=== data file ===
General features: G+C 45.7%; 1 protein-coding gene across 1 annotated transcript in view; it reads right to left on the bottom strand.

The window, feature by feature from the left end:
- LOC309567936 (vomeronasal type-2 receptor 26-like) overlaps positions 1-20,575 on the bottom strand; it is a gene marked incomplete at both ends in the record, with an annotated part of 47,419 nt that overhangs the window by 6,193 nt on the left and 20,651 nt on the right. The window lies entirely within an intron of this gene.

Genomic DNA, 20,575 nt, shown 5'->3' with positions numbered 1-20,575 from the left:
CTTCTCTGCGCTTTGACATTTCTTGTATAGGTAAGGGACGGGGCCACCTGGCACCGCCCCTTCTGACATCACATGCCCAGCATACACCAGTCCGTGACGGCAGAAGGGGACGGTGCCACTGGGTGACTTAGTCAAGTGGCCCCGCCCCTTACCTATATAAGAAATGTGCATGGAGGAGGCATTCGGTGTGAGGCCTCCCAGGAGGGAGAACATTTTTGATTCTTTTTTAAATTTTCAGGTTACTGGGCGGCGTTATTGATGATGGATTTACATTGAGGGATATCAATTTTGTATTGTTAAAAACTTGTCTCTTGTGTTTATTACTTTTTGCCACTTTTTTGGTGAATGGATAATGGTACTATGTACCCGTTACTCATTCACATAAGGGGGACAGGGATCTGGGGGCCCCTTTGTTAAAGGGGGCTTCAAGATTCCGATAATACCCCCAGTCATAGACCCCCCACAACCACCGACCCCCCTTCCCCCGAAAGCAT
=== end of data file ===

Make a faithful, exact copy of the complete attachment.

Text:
General features: G+C 45.7%; 1 protein-coding gene across 1 annotated transcript in view; it reads right to left on the bottom strand.

The window, feature by feature from the left end:
- LOC309567936 (vomeronasal type-2 receptor 26-like) overlaps positions 1-20,575 on the bottom strand; it is a gene marked incomplete at both ends in the record, with an annotated part of 47,419 nt that overhangs the window by 6,193 nt on the left and 20,651 nt on the right. The window lies entirely within an intron of this gene.

Genomic DNA, 20,575 nt, shown 5'->3' with positions numbered 1-20,575 from the left:
CTTCTCTGCGCTTTGACATTTCTTGTATAGGTAAGGGACGGGGCCACCTGGCACCGCCCCTTCTGACATCACATGCCCAGCATACACCAGTCCGTGACGGCAGAAGGGGACGGTGCCACTGGGTGACTTAGTCAAGTGGCCCCGCCCCTTACCTATATAAGAAATGTGCATGGAGGAGGCATTCGGTGTGAGGCCTCCCAGGAGGGAGAACATTTTTGATTCTTTTTTAAATTTTCAGGTTACTGGGCGGCGTTATTGATGATGGATTTACATTGAGGGATATCAATTTTGTATTGTTAAAAACTTGTCTCTTGTGTTTATTACTTTTTGCCACTTTTTTGGTGAATGGATAATGGTACTATGTACCCGTTACTCATTCACATAAGGGGGACAGGGATCTGGGGGCCCCTTTGTTAAAGGGGGCTTCAAGATTCCGATAATACCCCCAGTCATAGACCCCCCACAACCACCGACCCCCCTTCCCCCGAAAGCAT